Phillip Swagel

Phillip Swagel on CNBC commenting on the July 2017 jobs report. Watch.


Statement: Increasing U.S. Competitiveness and Preventing American Jobs from Moving Overseas

House Ways & Means Hearing May 23, 2017
By Phillip Swagel

The key to evaluating the border adjustment is to keep in mind the big picture benefits of the overall Brady-Ryan tax reform: lower tax rates mean a stronger US economy with more jobs, higher incomes, more spending by families, and more investment by businesses. The Brady-Ryan plan also addresses the tax bias in favor of debt over equity financing, leading to not just a stronger economy but a more stable one as well. With the Brady-Ryan plan, the United States will have a much more competitive tax system, and become a more attractive destination for global investment and economic activity.

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Privatize Fannie and Freddie, yes. But be pragmatic.
By Susan Gates, Ann Schnare, and Phillip Swagel

It is a hopeful sign that Treasury Secretary Steven Mnuchin has raised privatization of Fannie Mae and Freddie Mac as an early order of business for the new administration. The red ink that poured out of the two companies during the financial crisis has long stopped flowing, but Fannie and Freddie remain in the government-controlled limbo of conservatorship they entered in September 2008. This leaves a situation in which government domination of the housing finance system puts taxpayers on the hook in the event of serious problems, even while many families find it difficult to obtain a mortgage. With the two government-sponsored enterprises (GSEs) still the linchpins of the mortgage system, taxpayer money surely would be used to prop them up again in the event of a future housing downturn. Hence, it is understandable that Mr. Mnuchin would like to privatize the entities as soon as possible, both to reduce taxpayer risk and to improve the effectiveness of the mortgage system at ensuring access to financing for families looking to buy homes.

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Legal, Political and Institutional Constraints on the Financial Crisis Policy Response
By Phillip Swagel

The story of the financial crisis response can be told through the lens of evolving legal and political constraints. In late 2007 and early 2008, while policymakers recognized weaknesses in the system, they believed that conventional monetary and fiscal responses such as Fed lending and a modest fiscal stimulus would suffice to buoy the US economy while the imbalances that had built up during the housing bubble were resolved. By the time of the Bear Stearns bailout in March 2008, the usual methods were clearly perceived to be inadequate, and the Fed was making discretionary choices to invoke authority reserved for “unusual and exigent” circumstances to respond to the potential collapse of a nonbank financial firm. In September 2008, the Fed’s ability to use this discretionary authority had reached its limits, and the imminent risk of financial crisis led to the Troubled Asset Relief Program. The advent of the TARP capital injections facilitated a program of guarantees by the Federal Deposit Insurance Corporation to support bank funding, undertaken with existing legal authority but in an extraordinary way. Together, these actions reassured market participants that the US financial sector would not collapse and marked the beginning of the stabilization from the crisis.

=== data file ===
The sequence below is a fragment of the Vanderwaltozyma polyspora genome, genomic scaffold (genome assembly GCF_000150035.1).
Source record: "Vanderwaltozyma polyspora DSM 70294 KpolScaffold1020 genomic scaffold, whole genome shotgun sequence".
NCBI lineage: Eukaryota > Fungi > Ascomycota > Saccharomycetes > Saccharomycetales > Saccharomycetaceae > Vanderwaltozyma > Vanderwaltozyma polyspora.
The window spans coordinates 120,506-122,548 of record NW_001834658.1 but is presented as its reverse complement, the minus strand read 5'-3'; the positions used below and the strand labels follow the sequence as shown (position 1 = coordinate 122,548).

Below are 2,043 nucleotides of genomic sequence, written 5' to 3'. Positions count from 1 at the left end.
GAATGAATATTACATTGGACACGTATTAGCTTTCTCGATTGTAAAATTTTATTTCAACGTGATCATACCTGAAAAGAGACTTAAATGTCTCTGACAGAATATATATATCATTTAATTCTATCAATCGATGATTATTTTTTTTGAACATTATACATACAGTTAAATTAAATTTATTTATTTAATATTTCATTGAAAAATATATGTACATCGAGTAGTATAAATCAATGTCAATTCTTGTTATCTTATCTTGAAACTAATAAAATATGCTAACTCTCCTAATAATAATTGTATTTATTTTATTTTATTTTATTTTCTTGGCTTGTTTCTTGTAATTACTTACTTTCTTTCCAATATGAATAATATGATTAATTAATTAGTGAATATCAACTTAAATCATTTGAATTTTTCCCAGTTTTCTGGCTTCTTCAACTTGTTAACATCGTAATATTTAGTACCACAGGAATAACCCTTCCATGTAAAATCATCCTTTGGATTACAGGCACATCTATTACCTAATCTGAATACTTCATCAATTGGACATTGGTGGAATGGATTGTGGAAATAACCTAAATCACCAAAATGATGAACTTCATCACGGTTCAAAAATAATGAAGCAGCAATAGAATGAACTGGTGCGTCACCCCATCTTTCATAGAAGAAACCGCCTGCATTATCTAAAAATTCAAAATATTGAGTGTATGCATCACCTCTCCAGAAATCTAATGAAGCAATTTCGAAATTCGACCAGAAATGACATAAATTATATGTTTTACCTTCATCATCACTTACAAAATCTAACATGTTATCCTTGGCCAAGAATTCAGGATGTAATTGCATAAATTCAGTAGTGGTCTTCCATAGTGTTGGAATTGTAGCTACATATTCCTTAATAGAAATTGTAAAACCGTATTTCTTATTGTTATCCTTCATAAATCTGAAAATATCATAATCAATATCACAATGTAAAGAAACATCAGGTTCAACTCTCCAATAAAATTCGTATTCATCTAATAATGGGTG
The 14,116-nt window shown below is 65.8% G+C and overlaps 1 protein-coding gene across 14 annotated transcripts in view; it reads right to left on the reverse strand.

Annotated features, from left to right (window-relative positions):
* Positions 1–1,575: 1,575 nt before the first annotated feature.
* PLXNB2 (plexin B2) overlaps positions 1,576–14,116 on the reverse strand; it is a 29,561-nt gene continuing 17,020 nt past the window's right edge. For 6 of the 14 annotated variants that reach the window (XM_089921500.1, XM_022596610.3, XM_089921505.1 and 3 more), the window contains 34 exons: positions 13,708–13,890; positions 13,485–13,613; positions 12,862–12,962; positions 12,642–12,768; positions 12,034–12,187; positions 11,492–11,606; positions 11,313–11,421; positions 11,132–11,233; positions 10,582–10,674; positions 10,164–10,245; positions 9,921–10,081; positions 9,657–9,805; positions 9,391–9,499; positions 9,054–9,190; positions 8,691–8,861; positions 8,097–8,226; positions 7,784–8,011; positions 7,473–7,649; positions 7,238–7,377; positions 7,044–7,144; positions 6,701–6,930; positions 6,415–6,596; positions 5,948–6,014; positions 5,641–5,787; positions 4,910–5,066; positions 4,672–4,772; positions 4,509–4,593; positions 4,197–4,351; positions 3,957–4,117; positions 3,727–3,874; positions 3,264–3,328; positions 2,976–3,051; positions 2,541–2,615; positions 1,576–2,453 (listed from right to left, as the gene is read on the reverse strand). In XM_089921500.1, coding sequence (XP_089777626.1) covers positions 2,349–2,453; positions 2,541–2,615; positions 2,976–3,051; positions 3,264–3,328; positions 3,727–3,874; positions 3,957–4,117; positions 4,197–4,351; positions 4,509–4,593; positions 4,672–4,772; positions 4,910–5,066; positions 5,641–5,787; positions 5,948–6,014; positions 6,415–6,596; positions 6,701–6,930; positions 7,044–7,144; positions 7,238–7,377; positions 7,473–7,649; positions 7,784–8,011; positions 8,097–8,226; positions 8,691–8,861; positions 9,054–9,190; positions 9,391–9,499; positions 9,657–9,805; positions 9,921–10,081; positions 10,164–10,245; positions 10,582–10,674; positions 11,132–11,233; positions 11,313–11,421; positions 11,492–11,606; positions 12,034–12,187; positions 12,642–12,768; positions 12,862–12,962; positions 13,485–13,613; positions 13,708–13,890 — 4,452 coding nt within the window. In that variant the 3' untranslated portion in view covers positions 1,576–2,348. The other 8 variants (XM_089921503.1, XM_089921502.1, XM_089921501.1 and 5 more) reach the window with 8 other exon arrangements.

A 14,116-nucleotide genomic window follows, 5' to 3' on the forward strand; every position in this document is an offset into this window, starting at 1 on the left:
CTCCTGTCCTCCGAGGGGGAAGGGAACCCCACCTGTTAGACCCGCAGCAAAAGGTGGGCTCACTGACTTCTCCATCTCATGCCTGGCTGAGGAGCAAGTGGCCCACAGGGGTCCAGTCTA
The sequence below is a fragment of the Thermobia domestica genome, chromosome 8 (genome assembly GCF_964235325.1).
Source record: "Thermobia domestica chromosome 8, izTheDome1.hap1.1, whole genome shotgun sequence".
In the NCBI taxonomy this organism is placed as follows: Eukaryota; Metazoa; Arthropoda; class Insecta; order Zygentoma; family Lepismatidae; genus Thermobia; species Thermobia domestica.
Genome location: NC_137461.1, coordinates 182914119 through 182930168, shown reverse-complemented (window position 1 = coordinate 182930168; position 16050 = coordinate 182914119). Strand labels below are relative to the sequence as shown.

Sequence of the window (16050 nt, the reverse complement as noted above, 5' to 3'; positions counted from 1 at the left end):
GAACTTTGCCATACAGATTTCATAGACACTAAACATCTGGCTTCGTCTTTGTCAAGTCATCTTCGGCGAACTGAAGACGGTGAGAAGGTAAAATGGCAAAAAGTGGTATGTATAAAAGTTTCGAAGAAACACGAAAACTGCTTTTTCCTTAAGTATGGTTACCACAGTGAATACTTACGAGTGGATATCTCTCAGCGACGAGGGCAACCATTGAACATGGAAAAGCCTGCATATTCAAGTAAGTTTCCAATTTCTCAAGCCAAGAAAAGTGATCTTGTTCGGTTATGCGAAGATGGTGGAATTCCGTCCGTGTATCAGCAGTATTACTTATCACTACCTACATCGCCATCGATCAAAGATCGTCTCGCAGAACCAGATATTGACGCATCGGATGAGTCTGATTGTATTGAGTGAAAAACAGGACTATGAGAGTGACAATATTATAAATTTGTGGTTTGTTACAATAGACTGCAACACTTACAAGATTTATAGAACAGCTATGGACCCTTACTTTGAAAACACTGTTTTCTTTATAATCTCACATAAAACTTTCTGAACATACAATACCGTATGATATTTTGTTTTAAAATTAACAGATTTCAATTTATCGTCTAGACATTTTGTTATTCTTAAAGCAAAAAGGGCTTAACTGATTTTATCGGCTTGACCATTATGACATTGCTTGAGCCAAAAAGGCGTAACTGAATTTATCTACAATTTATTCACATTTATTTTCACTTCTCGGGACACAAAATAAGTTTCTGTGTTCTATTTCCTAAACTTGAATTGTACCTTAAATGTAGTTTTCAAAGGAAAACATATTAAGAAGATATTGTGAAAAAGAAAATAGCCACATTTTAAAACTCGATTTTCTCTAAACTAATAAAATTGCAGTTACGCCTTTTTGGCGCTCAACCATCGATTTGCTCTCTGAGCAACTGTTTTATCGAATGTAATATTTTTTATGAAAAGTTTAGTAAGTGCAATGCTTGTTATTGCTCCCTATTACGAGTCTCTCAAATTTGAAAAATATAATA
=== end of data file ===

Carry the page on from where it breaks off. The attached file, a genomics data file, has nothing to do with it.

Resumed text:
Professor Swagel notes that there will inevitably be another financial crisis, and the response will be shaped by both the lessons learned from recent history and the statutory and political changes in the wake of the crisis. The paper thus concludes by discussing changes in constraints since the crisis, with a focus on two developments: 1) the political reality that there will not in the near future be another wide-ranging grant of fiscal authority as was given with the Troubled Asset Relief Program, and 2) the new legal authorities provided in the Wall Street Reform and Consumer Protection Act of 2010, commonly known as the Dodd–Frank law.

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